What Is Foraging?
Foraging is a way to reconnect with nature by searching for wild food resources like medicinal herbs and edible plants. By foraging for foods and medicines, we utilize our renewable resources, learn deeper respect for nature, and lessen the impact on our financial resources.
In this article, I will be sharing information on how to correctly identify and forage for cattails, as well as how to properly prepare and cook them.
How to control cattails in a farm pond
Cattails (Typha latifolia, T. glauca, and T. angustifolia) are native wetland plants with a unique flowering spike and long, flat leaves that reach heights of 4 to 9 feet. They are one of the most common plants in large marshes and on the edge of ponds. Many pond owners view cattails with uncertainty because they have a tendency to grow in thick, nearly impenetrable stands, blocking the view of open water and raising the concern that they will take over and cover a pond. This article describes the various techniques available for cattail control.
Cattails can be desirable in a pond. They provide important wildlife habitat, shelter for birds, food and cover for fish and for the insects they eat. Cattails help protect the banks of a pond from erosion. They intercept and reduce the force of small waves and wind on the shore. The stems catch and slow water and help trap sediment and silt. Cattail roots harbor microorganisms that help break down organic materials. New research shows that cattails can also remove polluting materials from the water surrounding their roots. It is pleasing to see small patches of cattails dispersed around a pond however, a thick wall of cattails along the shore of the pond makes it hard to enjoy their benefits.
The tendency of cattails to grow in thick stands causes concern for many pond owners. If you want to reduce the amount of cattails in your pond, you should first determine how extensive they are and in what ways they interfere with your enjoyment of the pond. This will help you decide which approach will work for you.
Under the right conditions, cattails can grow and spread vigorously. The pollinated flowers develop into fluffy seed heads, blowing across a pond in autumn breezes. Just as commonly, cattails spread through their root system. The thick, white roots, called rhizomes, grow underground near the edge of ponds and in shallow swales. As long as the water is not too deep, the cattails feast off the open sunshine and abundant water, storing a large amount of food in the root system. In fact, cattails at the edge of pond can grow faster than fertilized corn in a field! The dense foliage and debris from old growth makes it very difficult for competing plant species to grow.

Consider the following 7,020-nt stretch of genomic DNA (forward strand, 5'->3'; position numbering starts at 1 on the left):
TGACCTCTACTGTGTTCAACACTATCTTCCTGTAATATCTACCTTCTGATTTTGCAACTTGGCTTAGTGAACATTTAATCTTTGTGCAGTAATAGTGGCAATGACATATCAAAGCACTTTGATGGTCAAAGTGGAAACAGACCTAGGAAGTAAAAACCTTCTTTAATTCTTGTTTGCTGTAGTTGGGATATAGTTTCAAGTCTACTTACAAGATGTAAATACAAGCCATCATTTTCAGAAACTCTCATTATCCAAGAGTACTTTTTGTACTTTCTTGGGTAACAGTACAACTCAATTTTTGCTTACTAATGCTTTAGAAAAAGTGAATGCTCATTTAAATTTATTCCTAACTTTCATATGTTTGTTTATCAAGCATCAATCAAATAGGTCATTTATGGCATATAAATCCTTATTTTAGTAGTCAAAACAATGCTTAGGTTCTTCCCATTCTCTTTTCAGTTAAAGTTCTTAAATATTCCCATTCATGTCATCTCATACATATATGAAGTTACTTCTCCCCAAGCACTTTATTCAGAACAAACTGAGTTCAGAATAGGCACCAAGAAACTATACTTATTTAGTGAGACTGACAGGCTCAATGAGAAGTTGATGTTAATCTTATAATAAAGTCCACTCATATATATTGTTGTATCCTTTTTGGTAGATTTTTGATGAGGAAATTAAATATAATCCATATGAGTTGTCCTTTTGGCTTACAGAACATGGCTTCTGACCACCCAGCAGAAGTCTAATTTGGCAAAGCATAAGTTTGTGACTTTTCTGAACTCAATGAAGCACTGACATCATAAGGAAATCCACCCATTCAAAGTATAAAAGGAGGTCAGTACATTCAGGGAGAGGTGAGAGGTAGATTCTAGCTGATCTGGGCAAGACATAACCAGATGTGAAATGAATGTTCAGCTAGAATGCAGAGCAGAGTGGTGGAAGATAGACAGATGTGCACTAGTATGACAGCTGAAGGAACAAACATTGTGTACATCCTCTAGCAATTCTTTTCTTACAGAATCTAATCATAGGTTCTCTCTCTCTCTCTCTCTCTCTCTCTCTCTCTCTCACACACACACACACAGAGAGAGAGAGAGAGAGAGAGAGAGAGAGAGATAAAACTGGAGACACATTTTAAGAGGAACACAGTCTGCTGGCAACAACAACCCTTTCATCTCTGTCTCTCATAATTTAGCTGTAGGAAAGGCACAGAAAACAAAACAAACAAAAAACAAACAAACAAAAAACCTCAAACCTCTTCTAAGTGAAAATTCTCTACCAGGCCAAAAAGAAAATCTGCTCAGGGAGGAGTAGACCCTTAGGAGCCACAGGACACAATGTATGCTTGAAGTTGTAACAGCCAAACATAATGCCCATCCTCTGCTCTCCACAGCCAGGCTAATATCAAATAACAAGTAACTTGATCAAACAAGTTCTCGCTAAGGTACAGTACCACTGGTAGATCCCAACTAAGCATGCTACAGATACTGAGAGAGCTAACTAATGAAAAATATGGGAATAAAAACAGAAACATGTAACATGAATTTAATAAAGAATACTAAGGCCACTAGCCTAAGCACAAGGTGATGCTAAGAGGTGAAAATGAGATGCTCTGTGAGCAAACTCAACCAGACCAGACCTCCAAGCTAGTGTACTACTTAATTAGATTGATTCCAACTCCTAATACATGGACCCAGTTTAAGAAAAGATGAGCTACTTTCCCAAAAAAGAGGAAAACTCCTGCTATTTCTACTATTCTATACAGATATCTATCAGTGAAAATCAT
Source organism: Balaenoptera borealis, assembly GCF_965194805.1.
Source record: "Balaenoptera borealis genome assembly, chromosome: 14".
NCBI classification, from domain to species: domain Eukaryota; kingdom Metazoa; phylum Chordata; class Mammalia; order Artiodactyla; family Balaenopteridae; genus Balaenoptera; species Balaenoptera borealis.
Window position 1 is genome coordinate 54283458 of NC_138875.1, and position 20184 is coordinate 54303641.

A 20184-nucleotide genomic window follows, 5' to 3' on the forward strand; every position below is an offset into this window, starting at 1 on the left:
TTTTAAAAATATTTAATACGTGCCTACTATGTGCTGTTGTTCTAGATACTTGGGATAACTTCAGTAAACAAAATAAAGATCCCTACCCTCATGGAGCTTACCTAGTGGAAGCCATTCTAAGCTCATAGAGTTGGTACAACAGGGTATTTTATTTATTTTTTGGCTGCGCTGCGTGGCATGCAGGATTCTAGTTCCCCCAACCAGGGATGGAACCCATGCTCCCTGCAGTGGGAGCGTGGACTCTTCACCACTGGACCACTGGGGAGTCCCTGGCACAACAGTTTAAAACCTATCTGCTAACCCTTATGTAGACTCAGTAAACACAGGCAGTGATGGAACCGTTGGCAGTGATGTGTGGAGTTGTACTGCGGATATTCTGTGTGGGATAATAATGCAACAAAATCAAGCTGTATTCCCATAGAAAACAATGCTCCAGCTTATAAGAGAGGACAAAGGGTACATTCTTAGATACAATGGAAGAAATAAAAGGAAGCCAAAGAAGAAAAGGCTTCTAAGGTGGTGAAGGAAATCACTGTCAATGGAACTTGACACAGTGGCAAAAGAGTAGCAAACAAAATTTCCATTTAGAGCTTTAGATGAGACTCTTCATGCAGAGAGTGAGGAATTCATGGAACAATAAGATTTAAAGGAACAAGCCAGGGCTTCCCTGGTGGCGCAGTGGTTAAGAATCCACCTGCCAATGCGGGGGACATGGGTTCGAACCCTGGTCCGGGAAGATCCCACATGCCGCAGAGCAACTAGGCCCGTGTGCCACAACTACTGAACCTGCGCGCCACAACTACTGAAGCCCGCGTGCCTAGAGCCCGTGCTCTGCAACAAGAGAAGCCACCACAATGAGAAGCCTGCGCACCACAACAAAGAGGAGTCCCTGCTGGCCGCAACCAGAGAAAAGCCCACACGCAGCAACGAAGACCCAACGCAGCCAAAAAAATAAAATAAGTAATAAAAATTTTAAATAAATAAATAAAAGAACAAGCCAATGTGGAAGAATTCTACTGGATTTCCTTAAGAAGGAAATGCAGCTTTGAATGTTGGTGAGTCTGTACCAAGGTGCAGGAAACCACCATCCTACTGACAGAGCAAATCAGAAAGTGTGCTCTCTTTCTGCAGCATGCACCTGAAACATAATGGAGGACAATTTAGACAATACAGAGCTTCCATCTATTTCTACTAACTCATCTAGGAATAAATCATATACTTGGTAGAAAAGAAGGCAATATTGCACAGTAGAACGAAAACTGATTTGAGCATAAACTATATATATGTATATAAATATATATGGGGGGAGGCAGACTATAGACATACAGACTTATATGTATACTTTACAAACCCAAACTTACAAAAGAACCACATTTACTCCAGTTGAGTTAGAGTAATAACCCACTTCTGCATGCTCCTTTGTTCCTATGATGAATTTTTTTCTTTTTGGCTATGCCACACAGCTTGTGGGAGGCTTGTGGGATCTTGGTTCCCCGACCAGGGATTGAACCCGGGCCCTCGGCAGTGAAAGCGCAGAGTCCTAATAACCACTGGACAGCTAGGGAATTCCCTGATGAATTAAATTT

Cattails prefer shallow, flooded conditions and easily get established along a pond shoreline or in waters one to 1.5 feet or less in depth. When unimpeded however, the cattail beds will expand and can extend their hefty rhizomes well out into pond surface, actually floating above much deeper waters. Cattails need to have “wet feet” during most of the growing season.
If you want to control cattails, you will need to disrupt the root system through cutting, hand-pulling, dredging, flooding, freezing, or chemical herbicides. One treatment is seldom sufficient. However, if your timing is good, you can successfully control cattails without chemicals with only a few work sessions every few years.
Hand-pulling cattails is a good preventative measure for controlling cattails. It is much easier to pull cattails out of the pond when they are young, rather than at full height. Grasp a cattail at the base of the plant, trying to wrap your fingers around the roots. Slowly pull the plant and the white root out of the soil and cast it onto the shore of the pond. Proceed onto the next plant until you have cleared out the area as completely as you wish. The murky water will settle in a few days. Keep an eye on the area you cleared for new cattail growth. The pulled cattails will compost very easily if mixed with wood chips and other brown composting materials.
Mowing and Cutting
Timing is everything if you decide to mow or cut your cattails. Cutting them in May stimulates growth, so wait until late summer if you are only going to cut once. If you cut the cattails below the water line two or three times in a season, very few cattails will grow back the following year. Your cutting will have deprived the roots of their important food source and reduced the amount for storage. Winter cutting will have very little effect on the food in the roots of the plant.
You should cut or mow your cattails with shears, a gas-powered weed trimmer, or another safe, sharp cutting tool. Do not use electrical tools near ponds. Cut the cattails as close to, or under, the water line, removing as much of the leaf blade as possible. Rake or pile the leaves away from the pond or add them to your compost pile. Cattail leaves make excellent, durable canes for chairs, mats, and other home crafts. A brush hog attachment on a tractor can be used only if the pond bank is stable and safely sloped. Do not operate heavy tractors on a dike.